• disyllable
    • disyllable → sesquisyllable
    • disyllable → complex monosyllable
    • disyllable → simple monosyllable
  • sesquisyllable
    • sesquisyllable → disyllable
    • sesquisyllable → complex monosyllable
    • sesquisyllable → simple monosyllable
  • complex monosyllable
    • complex monosyllable → sesquisyllable
    • complex monosyllable → simple monosyllable
  • simple monosyllable
    • simple monosyllable → disyllable

Below are the sources of the syllable changes (i.e., reversal of the list above).

  • disyllable
    • from sesquisyllable
    • from simple monosyllable
  • sesquisyllable
    • from disyllable
    • from complex monosyllable
  • complex monosyllable
    • from disyllable
    • from sesquisyllable
  • simple monosyllable
    • from disyllable
    • from sesquisyllable
    • from complex monosyllable

However, Roger Blench (2019) argues that Proto-Sino-Tibetan did not have sesquisyllabic structure; instead, sesquisyllabicity in present-day Sino-Tibetan branches had been borrowed from Austroasiatic languages due to typological convergence.[10]



According to many authors such as James Bauman, George van Driem and Scott DeLancey, a system of verbal agreement should be reconstructed for proto-Tibeto-Burman. Verbal agreement has disappeared in Chinese, Tibetan, Lolo-Burmese and most other branches, but was preserved in Kiranti languages in particular. This is a topic of scholarly debate, however, and the existence of a PTB verbal agreement system is disputed by such authors as Randy LaPolla.[11]



Matisoff postulates the following derivational prefixes.

  • *s- — This prefix is used for the directive, causative, or intensive. It also appears in words for animals and body parts.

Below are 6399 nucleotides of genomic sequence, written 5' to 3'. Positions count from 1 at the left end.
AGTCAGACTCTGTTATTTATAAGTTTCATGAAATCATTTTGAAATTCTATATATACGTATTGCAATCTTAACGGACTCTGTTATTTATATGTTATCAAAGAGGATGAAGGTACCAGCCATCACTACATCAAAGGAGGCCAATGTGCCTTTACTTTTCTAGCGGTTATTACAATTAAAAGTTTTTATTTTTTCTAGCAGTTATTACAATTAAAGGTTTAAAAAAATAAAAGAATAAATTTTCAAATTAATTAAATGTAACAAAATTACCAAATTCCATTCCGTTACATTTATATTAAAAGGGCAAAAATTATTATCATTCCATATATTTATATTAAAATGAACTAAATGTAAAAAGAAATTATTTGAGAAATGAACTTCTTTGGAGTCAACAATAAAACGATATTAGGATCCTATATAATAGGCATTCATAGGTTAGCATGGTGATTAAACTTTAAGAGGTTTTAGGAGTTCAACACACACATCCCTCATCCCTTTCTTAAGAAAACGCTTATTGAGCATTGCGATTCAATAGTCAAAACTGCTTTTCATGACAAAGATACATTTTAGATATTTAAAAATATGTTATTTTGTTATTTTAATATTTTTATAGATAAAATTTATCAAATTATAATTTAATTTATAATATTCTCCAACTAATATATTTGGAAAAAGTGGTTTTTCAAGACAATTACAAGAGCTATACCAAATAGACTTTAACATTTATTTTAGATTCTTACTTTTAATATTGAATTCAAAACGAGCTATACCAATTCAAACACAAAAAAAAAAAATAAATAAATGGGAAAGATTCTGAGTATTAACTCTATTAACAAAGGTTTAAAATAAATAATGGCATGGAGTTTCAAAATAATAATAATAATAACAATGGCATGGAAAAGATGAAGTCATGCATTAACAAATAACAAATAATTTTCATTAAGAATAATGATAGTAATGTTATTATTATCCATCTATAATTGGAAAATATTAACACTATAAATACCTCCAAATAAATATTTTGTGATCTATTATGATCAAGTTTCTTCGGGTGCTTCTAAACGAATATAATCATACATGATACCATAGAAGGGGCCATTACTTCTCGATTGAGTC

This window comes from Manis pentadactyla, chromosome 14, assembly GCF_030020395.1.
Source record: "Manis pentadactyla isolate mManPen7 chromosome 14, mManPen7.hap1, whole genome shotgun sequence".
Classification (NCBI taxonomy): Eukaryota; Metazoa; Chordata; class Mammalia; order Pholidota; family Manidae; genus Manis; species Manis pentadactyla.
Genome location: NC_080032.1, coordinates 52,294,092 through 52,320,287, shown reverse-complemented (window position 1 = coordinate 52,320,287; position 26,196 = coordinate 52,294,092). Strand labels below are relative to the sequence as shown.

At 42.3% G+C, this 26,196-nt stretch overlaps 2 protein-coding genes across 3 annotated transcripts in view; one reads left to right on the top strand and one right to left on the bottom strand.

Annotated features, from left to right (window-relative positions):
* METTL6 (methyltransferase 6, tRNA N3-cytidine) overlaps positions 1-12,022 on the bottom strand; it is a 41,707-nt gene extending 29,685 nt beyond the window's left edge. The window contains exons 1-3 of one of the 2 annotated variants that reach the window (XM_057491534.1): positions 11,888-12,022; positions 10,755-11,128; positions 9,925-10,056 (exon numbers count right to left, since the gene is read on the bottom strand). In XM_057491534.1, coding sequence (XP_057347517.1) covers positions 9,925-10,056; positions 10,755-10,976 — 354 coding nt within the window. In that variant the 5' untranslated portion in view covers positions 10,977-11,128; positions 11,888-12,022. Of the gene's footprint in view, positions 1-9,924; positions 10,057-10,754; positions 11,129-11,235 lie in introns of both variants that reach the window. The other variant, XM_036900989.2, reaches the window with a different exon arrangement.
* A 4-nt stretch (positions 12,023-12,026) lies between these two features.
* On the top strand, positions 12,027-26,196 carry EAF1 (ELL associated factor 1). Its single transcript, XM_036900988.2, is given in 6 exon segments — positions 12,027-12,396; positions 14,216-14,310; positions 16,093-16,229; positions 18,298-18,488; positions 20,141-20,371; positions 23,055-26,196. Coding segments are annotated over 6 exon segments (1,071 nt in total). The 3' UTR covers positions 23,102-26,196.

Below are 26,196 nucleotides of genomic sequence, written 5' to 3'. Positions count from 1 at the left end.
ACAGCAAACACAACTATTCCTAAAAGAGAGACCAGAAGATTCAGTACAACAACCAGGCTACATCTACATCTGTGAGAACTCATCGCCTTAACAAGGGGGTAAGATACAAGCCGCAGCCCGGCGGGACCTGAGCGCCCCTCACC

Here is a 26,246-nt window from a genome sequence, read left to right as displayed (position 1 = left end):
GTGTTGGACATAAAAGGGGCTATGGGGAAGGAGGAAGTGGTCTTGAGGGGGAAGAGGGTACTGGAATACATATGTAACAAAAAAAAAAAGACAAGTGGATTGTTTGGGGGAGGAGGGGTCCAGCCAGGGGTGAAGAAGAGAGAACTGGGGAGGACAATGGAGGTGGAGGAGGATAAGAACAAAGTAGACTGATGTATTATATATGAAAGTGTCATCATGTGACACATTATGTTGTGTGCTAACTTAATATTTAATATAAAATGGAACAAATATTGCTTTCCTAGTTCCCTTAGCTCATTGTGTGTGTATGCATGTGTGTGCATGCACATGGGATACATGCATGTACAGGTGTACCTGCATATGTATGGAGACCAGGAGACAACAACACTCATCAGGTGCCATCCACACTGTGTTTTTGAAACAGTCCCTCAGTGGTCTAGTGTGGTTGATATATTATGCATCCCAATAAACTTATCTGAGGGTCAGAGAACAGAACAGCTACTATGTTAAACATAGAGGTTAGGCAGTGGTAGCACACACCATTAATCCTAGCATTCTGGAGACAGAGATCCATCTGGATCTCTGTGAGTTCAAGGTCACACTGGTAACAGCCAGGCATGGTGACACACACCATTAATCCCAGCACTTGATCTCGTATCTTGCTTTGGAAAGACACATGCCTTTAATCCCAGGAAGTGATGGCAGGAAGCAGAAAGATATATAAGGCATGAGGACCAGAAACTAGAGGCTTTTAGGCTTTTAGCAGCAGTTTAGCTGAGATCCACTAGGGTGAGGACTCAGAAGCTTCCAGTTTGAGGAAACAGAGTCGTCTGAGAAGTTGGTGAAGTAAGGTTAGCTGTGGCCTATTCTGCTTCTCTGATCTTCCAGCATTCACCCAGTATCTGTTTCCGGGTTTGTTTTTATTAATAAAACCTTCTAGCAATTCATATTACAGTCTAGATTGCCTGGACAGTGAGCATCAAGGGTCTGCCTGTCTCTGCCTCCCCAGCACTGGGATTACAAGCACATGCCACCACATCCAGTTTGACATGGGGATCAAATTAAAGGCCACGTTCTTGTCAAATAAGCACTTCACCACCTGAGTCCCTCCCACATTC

• *ʔa- / *(ʔ)ə / *ʔə̃ / *ʔaŋ / *ʔak — This glottal prefix is used for kinship functions and the third person possessive.
  • *m- — Before verb roots, this prefix signifies inner-directed states or actions, such as stativity, intrasitivity, durativity, and reflexivity. Before noun roots, it is used as a third person possessive prefix.
  • *r- — Before verbs, this prefix is used as a "directive." It is also used before a wide variety of semantically unrelated noun roots.
  • *b- — This prefix is often used before transitive verbs, and usually marks the past (with suffix *-s, creating a *b- -s circumfix) and future (with a null suffix).
  • *g- — This velar prefix has a third person pronominal function before noun roots. It is also used before a wide variety of semantically unrelated noun roots. Before verb roots, it is used for the present and future tenses. In Proto-Lolo–Burmese, the unvoiced velar prefix *k- is used commonly used before animal names.

Other constructed prefixes include *l- and *d-.



Circumfixes have also been reconstructed for Proto-Tibeto-Burman.

In Written Tibetan, s- -n and s- -d are collective circumfixes used in kinship terms (Matisoff 2003:453).